Advanced Search
MyIDEAS: Login to save this paper or follow this series

The Political Economy of Heterogeneous Development: Quartile Effects of Income and Education

Contents:

Author Info

  • Marcus Alexander

    (Harvard University)

  • Matthew Harding

    ()
    (Department of Economics, Stanford University)

  • Carlos Lamarche

    (Universidad Nacional de La Plata)

Registered author(s):

    Abstract

    Does development lead to the establishment of more democratic institutions? Over the past 50 years, the countries have illustratred two very distinct stages of political development—authoritarian states with low levels of freedom on one side and democracies with liberal institutions on the other. We develop a new empirical strategy that allows for the first time to estimate the effects of development as well as changing unobserved country effects in driving democracy at these different stages of political development. We find income and education have the least effect on democracy when authoritarian regimes are consolidated and only changing country effects can lead to political development. Ironically, it is in highly democratic and wealthy nations that income and education start to play a role; however greater wealth and better educated citizenry can both help and hurt democracy depending again on what the country’s institutional legacies are. Far from accepting the notion that much of the developing world is cursed by unchanging and poor long-run institutions, policy-makers should take note that with democratization we also see changing country-specific factors that in turn condition the difference income and education can make for democracy.

    Download Info

    If you experience problems downloading a file, check if you have the proper application to view it first. In case of further problems read the IDEAS help page. Note that these files are not on the IDEAS site. Please be patient as the files may be large.
    File URL: http://www-siepr.stanford.edu/repec/sip/07-052.pdf
    Download Restriction: no

    Bibliographic Info

    Paper provided by Stanford Institute for Economic Policy Research in its series Discussion Papers with number 07-052.

    as in new window
    Length:
    Date of creation: Aug 2008
    Date of revision:
    Handle: RePEc:sip:dpaper:07-052

    Contact details of provider:
    Postal: 366 Galvez Street, Stanford, California 94305-6015
    Phone: (650) 725-1874
    Fax: (650) 723-8611
    Web page: http://siepr.stanford.edu
    More information through EDIRC

    Related research

    Keywords: democracy; economic development; quantile regression;

    Find related papers by JEL classification:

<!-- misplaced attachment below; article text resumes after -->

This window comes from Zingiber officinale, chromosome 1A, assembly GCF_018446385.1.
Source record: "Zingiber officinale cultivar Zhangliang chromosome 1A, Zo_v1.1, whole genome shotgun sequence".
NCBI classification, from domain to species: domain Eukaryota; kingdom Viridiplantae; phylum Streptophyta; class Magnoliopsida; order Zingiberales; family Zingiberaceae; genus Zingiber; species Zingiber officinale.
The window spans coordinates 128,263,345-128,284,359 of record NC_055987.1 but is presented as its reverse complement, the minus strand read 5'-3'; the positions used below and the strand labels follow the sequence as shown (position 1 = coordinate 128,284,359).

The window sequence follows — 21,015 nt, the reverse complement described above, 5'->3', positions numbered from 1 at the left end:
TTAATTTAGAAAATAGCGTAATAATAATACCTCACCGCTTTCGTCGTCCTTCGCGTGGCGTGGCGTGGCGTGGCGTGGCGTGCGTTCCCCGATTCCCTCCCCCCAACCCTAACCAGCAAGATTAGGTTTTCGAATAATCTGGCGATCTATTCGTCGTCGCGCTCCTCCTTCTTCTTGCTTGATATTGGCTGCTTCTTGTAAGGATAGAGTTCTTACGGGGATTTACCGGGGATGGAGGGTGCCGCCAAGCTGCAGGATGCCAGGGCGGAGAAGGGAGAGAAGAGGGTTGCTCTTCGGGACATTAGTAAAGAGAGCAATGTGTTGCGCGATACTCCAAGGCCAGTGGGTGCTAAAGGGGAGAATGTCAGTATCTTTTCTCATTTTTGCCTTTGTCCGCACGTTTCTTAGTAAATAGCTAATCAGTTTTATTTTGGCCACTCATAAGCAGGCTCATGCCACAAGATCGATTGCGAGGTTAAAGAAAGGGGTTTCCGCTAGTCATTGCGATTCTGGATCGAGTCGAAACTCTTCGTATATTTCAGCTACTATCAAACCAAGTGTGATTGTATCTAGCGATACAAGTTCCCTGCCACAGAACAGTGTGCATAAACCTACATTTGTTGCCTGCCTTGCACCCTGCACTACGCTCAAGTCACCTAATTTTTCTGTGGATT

References

    References listed on IDEAS
    Please report citation or reference errors to , or , if you are the registered author of the cited work, log in to your RePEc Author Service profile, click on "citations" and make appropriate adjustments.:
    as in new window
    1. Joel L. Horowitz, 1996. "Bootstrap Methods for Median Regression Models," Econometrics 9608004, EconWPA.
    2. Daron Acemoglu & Simon Johnson & James A. Robinson, 2000. "The Colonial Origins of Comparative Development: An Empirical Investigation," NBER Working Papers 7771, National Bureau of Economic Research, Inc.
    Full references (including those not matched with items on IDEAS)

    Citations

    Lists

    This item is not listed on Wikipedia, on a reading list or among the top items on IDEAS.

    Statistics

    Access and download statistics

    Corrections

    When requesting a correction, please mention this item's handle: RePEc:sip:dpaper:07-052. See general information about how to correct material in RePEc.

    For technical questions regarding this item, or to correct its authors, title, abstract, bibliographic or download information, contact: (Anne Shor).

    If you have authored this item and are not yet registered with RePEc, we encourage you to do it here. This allows to link your profile to this item. It also allows you to accept potential citations to this item that we are uncertain about.

    If references are entirely missing, you can add them using this form.

    If the full references list an item that is present in RePEc, but the system did not link to it, you can help with this form.

    If you know of missing items citing this one, you can help us creating those links by adding the relevant references in the same way as above, for each refering item. If you are a registered author of this item, you may also want to check the "citations" tab in your profile, as there may be some citations waiting for confirmation.

    Please note that corrections may take a couple of weeks to filter through the various RePEc services.